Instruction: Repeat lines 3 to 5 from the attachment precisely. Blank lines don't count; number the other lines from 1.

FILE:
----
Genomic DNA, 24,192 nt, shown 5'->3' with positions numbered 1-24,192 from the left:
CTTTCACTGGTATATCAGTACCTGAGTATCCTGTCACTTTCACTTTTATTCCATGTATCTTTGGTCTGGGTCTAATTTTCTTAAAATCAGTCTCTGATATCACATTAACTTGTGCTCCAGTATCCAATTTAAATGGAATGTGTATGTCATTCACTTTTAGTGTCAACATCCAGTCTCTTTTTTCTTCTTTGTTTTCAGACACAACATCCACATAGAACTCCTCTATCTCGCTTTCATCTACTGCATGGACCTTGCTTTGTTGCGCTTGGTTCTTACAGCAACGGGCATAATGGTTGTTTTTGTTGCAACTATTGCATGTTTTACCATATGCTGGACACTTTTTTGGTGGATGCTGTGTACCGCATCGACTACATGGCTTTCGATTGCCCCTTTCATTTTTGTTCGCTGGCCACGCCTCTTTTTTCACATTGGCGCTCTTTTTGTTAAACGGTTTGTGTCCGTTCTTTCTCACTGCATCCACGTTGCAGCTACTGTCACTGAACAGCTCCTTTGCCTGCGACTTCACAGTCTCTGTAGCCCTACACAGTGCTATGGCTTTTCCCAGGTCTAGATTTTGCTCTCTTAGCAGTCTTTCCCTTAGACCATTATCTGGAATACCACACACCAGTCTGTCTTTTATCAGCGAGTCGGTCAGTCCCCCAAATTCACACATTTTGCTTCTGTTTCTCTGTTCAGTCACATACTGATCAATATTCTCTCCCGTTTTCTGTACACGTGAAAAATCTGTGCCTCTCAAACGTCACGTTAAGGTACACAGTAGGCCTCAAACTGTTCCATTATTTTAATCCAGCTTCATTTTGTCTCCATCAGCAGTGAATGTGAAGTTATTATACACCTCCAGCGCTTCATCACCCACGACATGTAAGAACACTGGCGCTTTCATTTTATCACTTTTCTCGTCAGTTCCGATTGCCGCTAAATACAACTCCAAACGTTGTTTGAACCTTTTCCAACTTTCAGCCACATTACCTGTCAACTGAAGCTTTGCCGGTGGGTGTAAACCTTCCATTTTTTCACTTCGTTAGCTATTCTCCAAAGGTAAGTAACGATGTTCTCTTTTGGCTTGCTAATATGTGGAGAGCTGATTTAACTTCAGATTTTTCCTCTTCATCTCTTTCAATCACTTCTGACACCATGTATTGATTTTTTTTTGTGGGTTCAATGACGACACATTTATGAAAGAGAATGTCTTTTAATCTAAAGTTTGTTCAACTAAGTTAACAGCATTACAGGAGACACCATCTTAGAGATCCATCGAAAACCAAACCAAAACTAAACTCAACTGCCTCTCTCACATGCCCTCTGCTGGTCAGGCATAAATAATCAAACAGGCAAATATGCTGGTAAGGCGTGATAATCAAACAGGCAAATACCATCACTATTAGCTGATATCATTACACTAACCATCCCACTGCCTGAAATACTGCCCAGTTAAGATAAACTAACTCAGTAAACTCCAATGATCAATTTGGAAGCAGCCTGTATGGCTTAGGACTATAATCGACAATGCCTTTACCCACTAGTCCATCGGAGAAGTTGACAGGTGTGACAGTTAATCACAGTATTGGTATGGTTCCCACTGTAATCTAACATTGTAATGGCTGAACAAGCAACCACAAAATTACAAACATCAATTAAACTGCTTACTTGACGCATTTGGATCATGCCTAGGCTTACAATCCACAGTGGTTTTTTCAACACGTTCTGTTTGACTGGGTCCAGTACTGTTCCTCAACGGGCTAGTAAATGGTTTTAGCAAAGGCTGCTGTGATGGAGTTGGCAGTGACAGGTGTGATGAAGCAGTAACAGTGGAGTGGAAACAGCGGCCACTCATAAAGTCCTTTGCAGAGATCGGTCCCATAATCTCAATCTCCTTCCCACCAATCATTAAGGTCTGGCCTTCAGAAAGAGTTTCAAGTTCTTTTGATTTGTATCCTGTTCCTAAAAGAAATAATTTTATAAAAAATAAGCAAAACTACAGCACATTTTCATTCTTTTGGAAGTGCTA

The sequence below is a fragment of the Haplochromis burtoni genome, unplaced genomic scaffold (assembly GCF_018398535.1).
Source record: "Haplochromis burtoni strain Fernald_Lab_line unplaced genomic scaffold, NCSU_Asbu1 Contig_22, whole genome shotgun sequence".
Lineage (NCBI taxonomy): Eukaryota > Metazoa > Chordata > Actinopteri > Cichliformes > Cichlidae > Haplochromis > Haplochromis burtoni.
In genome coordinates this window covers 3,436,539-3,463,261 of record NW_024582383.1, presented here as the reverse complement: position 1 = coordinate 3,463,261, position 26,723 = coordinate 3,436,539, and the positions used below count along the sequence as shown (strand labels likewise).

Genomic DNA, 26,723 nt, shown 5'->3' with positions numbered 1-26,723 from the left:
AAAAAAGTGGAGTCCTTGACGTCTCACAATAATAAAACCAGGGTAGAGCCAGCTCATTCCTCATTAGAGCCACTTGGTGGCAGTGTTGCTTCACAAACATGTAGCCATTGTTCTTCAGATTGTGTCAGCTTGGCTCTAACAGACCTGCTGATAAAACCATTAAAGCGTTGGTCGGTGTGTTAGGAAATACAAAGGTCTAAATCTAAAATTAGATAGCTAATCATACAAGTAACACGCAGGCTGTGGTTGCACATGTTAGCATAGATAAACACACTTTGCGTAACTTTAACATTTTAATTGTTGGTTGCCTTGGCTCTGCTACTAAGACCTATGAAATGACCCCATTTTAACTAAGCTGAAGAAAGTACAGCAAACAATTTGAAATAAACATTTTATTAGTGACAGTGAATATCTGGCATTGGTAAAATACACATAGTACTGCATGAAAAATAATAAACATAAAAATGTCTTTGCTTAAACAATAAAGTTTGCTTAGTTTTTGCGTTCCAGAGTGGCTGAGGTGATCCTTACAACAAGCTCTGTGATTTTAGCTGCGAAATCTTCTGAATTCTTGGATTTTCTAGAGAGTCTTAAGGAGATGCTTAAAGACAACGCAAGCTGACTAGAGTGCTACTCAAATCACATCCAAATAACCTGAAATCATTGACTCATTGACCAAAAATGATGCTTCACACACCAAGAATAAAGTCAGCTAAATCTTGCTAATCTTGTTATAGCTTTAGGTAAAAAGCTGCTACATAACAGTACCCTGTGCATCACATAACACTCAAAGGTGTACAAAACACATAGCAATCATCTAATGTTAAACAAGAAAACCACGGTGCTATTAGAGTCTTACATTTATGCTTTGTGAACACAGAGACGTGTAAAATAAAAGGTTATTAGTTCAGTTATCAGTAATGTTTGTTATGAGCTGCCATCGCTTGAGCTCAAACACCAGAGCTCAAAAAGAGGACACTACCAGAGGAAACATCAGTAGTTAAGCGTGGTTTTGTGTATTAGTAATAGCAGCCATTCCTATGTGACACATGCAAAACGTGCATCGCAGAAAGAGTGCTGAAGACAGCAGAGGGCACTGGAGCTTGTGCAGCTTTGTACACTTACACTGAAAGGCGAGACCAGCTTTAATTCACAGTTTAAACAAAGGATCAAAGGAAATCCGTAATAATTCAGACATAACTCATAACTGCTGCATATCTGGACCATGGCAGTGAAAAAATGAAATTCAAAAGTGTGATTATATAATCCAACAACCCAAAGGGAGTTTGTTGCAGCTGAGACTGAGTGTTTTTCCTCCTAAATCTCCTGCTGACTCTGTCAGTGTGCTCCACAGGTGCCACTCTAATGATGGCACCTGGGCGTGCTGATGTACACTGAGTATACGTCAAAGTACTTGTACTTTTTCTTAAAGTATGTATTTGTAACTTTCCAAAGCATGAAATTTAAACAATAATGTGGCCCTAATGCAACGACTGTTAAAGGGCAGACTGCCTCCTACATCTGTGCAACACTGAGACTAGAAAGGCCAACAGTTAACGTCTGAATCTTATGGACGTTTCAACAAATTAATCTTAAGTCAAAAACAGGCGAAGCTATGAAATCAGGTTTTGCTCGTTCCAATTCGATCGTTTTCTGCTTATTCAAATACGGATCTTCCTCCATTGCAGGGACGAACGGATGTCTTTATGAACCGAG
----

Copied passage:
The sequence below is a fragment of the Haplochromis burtoni genome, unplaced genomic scaffold (assembly GCF_018398535.1).
Source record: "Haplochromis burtoni strain Fernald_Lab_line unplaced genomic scaffold, NCSU_Asbu1 Contig_22, whole genome shotgun sequence".
Lineage (NCBI taxonomy): Eukaryota > Metazoa > Chordata > Actinopteri > Cichliformes > Cichlidae > Haplochromis > Haplochromis burtoni.